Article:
Britt Parker, a Boulder-based runner and friend of mine who I interviewed for these columns, inspired me recently to join a strength-focused gym, even though I was intimidated to do box jumps alongside to 30-somethings. After a year of frustrated stewing because her body thwarted her ultrarunning goals, Parker found a new athletic community doing deadlifts and upright rows. “I never would’ve thought I’d find myself enjoying lifting heavy, but I love it,” she says. “We work parallel to each other and encourage each other.”.
On the advice of her chiropractor, she has also taken up rucking, walking or hiking with a weighted backpack. When she tells me she covered 11 miles with 20 pounds in her pack in one weekend, I can hear the pride and satisfaction in her voice. “I’m finally out of pain, and I’m stronger and healthier than I’ve ever been,” she says, “I didn’t realize it was something both my body and mind were craving.”
Hit the Gym Wisely
The gym is a great place to Keep Up with the Kardashians or otherwise watch Netflix and sweat. But I advise you to take care. For at least six months after my break-up with running, I avoided the cardio room at my rec center. The treadmill, where I often did speed work, and the step mill, where I climbed and climbed while injured, brought back too many raw feelings. As my grief subsided and acceptance set in, I was able to use them again without getting bitter.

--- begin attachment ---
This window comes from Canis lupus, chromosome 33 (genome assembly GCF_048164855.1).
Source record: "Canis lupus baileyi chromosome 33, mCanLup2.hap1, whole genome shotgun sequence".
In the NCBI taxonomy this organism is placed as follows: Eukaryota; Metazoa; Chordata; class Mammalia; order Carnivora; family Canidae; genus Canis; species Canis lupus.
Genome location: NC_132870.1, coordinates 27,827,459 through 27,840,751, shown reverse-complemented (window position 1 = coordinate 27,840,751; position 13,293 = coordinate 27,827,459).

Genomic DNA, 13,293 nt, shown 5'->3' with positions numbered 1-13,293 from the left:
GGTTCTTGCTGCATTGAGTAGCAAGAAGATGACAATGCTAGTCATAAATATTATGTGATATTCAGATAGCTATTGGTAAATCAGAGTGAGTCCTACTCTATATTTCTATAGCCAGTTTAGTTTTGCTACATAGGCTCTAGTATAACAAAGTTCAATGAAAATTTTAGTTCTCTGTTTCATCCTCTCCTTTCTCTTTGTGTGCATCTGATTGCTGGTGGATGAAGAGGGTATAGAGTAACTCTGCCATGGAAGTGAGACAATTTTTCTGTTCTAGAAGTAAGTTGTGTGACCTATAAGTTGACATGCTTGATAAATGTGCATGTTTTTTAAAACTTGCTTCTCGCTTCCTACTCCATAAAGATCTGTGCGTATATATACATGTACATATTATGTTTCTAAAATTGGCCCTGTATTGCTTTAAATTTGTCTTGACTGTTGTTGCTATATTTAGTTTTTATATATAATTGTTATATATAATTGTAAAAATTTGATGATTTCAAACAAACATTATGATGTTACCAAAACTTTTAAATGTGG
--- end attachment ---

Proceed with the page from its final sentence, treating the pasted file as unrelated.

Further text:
One other bit of advice on cardio workouts: pre-plan them. An easy 40-minute run outside naturally provides visual stimulation and effort variation. An easy 40 minutes on the stationary bike can feel like 40 hours. Changing effort, incline, and cadence keeps your mind engaged—and not feeling bitter or too nostalgic.
These days, armed with a set workout, I use both the treadmill and the step mill. Yes, I glance too often at the person next to me running 6.4 mph as I’m simulating hiking at 3 mph and a 12 percent incline. If I start to play the comparison game too hard,, I remind myself to be grateful both for the past, when I hopped a treadmill and cranked the speed and for today, when I hopped on and cranked the incline.
Can you 100% replace running? Honestly, no. But can you find an alternative that keeps your body, mind, and spirit in a healthy, positive place? Absolutely. My laundry bag still overflows with sweat-soaked workout gear, and I can’t imagine it any other way.
Coming Up Next: Races, your run club friends, social media: the community connections